"Now, tell me about the Battle. I see that I am in the thick of the fight; but I haven't got a ghost of a notion why!"
"I'm sorry, dear child, but this Knowledge is unsuited to your exalted grade," he answered playfully. "We must get up to it slowly by telling you exactly what we want to do, and why. Then you will see why others should try to thwart us. And I deeply regret to have to inform you that our road lies through somewhat hilly country. You will have to listen to a lecture on the Fourth Dimension."
"Whatever in the world is that?"
"I think we had better talk of simpler matters until hunch is over."
They began to discuss their private affairs. There was no reason at all why Lisa should not take up her residence with Cyril from that moment. She had merely to telephone her maid to pack, and come along. She offered to do so when Simon Iff said that he thought they ought to leave Paris without a day's delay. But he said: "I don't think it quite fair on the girl. It's a battle, and no call for her to fight. Besides" -- he turned to Cyril -- "she would probably be obsessed in twenty-four hours."
I shouldn't be surprised to learn that they were after her already. Let's try! Call her, Lisa, and say you'll not be back to-night; tell her to wait further instructions."
Lisa went to the telephone. Instead of getting her room, she was connected with the manager of the hotel. "I much regret to have to tell you, madame, that your maid was seized with epileptic fits shortly after you left this morning."
Lisa was too stunned to reply. She dropped the receiver. Cyril crossed to her instantly, and told the man that his news had upset Madame; she would telephone again later.
Lisa repeated what the manager had said.
"I thought as much," said Cyril.
"I didn't," said Iff frankly, "and it worries me. I'm not guessing, like you are -- and it's no credit to guess right, my young friend, but a deceit of the devil, like winning at roulette. I'm deducing from what I know. Therefore, the fact that I'm wrong proves that there is something I don't know -- and it worries me. But, clearly, we must get into a properly protected area without a moment wasted. That is, you must. I'll watch at the front. There must be somebody big behind that clumsy fool Akbar Pasha."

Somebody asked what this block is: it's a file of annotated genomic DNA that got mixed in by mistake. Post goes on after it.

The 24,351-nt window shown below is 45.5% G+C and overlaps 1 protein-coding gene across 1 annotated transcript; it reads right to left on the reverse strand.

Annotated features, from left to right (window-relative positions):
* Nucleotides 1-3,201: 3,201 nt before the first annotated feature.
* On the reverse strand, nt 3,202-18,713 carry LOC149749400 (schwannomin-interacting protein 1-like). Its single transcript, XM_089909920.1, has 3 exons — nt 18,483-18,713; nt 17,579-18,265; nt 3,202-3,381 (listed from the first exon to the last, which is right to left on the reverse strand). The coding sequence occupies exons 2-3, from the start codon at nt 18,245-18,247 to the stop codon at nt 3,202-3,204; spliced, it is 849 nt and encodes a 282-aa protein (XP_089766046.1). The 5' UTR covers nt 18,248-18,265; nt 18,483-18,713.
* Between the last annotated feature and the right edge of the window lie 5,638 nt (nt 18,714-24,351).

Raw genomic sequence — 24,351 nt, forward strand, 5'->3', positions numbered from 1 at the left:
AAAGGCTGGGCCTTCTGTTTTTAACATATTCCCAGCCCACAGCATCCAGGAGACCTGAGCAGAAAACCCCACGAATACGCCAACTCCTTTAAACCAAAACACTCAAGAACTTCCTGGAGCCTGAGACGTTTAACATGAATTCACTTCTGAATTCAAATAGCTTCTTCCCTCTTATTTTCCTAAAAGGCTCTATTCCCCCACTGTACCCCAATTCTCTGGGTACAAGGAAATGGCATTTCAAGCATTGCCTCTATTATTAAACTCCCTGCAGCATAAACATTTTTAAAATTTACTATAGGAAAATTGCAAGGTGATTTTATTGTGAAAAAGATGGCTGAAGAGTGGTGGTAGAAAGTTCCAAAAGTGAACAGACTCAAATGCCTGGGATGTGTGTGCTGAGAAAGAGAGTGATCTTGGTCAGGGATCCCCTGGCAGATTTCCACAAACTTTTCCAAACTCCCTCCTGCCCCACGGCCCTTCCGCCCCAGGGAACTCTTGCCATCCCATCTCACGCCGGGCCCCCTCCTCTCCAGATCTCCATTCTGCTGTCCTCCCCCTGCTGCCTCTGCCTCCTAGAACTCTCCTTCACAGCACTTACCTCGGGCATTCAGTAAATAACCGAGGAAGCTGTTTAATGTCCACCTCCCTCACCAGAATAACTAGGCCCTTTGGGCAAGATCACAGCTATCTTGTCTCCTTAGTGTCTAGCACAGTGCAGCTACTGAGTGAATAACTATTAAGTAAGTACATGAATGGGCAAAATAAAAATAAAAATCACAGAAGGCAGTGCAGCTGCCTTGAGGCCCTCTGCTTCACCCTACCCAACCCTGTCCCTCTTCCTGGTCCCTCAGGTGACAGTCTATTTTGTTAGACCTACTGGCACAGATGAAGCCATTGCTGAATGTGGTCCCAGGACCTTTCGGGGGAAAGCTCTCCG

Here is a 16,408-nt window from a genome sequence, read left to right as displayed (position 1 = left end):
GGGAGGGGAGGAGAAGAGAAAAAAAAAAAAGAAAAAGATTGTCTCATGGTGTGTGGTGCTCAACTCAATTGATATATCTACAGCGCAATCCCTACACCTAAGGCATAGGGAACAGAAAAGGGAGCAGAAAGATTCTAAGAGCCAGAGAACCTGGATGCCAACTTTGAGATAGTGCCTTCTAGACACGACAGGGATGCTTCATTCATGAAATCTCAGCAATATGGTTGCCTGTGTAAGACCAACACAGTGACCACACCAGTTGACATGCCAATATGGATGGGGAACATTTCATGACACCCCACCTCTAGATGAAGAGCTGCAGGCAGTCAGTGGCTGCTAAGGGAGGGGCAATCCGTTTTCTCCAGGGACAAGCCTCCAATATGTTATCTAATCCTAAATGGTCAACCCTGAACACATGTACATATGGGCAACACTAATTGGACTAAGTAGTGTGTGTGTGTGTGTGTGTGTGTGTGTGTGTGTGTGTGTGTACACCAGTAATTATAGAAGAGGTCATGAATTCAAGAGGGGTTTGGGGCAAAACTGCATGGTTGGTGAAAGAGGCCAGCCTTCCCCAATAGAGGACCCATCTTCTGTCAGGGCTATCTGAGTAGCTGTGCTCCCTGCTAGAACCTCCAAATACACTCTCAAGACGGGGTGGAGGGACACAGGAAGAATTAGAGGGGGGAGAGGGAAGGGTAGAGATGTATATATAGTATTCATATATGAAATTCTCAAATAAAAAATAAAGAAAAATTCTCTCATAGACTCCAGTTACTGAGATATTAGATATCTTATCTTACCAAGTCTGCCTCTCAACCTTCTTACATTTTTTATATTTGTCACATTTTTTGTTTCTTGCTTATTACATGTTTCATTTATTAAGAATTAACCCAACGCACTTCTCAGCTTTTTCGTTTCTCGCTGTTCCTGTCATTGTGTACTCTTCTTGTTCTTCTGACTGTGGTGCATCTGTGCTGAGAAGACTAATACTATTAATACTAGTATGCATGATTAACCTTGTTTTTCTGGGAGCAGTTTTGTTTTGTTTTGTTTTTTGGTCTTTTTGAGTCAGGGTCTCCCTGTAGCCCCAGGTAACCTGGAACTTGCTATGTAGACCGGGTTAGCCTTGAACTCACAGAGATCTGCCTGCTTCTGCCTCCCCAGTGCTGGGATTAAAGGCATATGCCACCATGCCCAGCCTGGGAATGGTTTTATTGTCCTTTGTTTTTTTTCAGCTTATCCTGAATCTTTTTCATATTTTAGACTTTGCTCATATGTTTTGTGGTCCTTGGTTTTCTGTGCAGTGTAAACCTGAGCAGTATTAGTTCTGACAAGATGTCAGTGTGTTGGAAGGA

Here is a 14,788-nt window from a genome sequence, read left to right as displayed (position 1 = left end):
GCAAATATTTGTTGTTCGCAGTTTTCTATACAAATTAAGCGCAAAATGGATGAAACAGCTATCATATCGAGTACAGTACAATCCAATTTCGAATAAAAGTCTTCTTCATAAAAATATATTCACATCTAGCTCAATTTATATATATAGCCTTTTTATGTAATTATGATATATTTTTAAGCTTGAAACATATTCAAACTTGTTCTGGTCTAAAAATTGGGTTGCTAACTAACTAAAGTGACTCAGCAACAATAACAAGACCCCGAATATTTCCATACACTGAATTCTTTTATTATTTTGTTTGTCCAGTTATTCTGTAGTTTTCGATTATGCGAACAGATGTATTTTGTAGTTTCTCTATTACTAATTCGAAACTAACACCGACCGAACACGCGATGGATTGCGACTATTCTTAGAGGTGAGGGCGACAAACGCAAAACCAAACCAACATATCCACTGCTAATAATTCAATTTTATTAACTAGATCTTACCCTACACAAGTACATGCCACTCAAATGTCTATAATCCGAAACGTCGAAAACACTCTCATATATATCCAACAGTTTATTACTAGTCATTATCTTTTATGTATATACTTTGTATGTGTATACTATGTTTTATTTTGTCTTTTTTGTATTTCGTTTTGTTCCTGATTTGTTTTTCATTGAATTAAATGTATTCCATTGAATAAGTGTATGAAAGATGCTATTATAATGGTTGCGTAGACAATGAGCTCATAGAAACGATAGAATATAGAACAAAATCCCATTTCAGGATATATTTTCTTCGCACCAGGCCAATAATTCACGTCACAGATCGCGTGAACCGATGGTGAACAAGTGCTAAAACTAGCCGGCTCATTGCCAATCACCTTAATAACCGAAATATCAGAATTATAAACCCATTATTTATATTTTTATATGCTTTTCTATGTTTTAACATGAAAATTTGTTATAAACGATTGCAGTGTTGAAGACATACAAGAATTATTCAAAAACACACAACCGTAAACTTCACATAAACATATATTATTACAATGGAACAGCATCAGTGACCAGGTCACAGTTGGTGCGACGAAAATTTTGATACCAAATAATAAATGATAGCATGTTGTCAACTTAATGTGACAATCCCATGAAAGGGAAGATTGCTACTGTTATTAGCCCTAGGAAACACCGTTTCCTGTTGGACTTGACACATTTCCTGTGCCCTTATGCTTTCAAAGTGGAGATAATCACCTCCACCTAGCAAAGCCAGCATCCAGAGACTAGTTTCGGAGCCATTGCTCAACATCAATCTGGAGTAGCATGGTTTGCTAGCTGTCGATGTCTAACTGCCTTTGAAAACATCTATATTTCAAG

"Yes; I've been guessing," admitted Cyril, with some shame. "Or, perhaps worse, I've let my ego expand, and taken the largest possible view of the importance of our project."
"Well, tell me the project!" said Lisa. "Can't you see I can hardly bear this any more?"
"You're safe within these walls," said Simon, "now that there is no enemy within the gates; and to-night we shall take you under guard to a protected area. To-morrow the fun will begin in good earnest. Meanwhile, here is the preliminary knowledge with regard to the project. Before you start, you have to take a certain vow; and we cannot allow you to do that in ignorance of all that it implies, down to the tiniest iota."
"I am ready."
"I am going to make everything as simple as I possibly can. You have a good imagination, and I think you should be able to follow.
"See here: I take a pencil and a piece of paper. I make a point. It stays there. It doesn't go in any direction. In mathematics we say: 'It is extended in no dimension.' Now I draw a straight line. That goes in one direction. We say, it is extended in one dimension.
"Now I make another line to cross it at right angles. That is one extension in a second dimension."
"I see, And another line would make a third dimension."
"Don't go too fast. Your third line is no use. If I want to show the position of any point on the paper, I can do it by reference to these two lines only. Make a point, and I'll show you."
"Now, I draw lines from your point to make right angles with my lines. I say your point is so far east of the central point, and so far north. You see? I determine the position by only two measurements."
"But if I made my point right in the air here?"
"Exactly. We need a third line, but it must be at right angles to the other two; sticking straight up, as you might say. Then we can measure in three directions, and determine the point. It is so far east, so far south, and so high."
"Now I'll go over that again in another way.
"Here is a point, not long nor broad nor thick: no dimension.
"Here is a line, long but neither broad nor thick one dimension.
Here is a surface, long and broad, but not thick: two dimensions.
"Here is a solid, long and broad and thick: three dimensions."
"Now I quite understand. But you said: four dimensions.
"I will say it presently. But just now I am going to hammer at two.
"Observe: I make a triangle. All the sides are equal. Now I draw a line through it from one angle to the middle of the other side. I have two triangles. They are exactly alike, as you see; same size, same shape. But -- they point in opposite directions. Now we will cut them out with scissors.
He did so.
"Slide them about, so that one lies exactly to cover the other!"
She tried and failed: then, with a laugh, turned one over, when it easily fitted.
"Ah, you cheated. I said, 'slide them.'"
"On the contrary, you have acted divinely, in the best sense! You took the thing that wouldn't fit out of its world of two into the world of three, put it back, and they all lived happy ever after!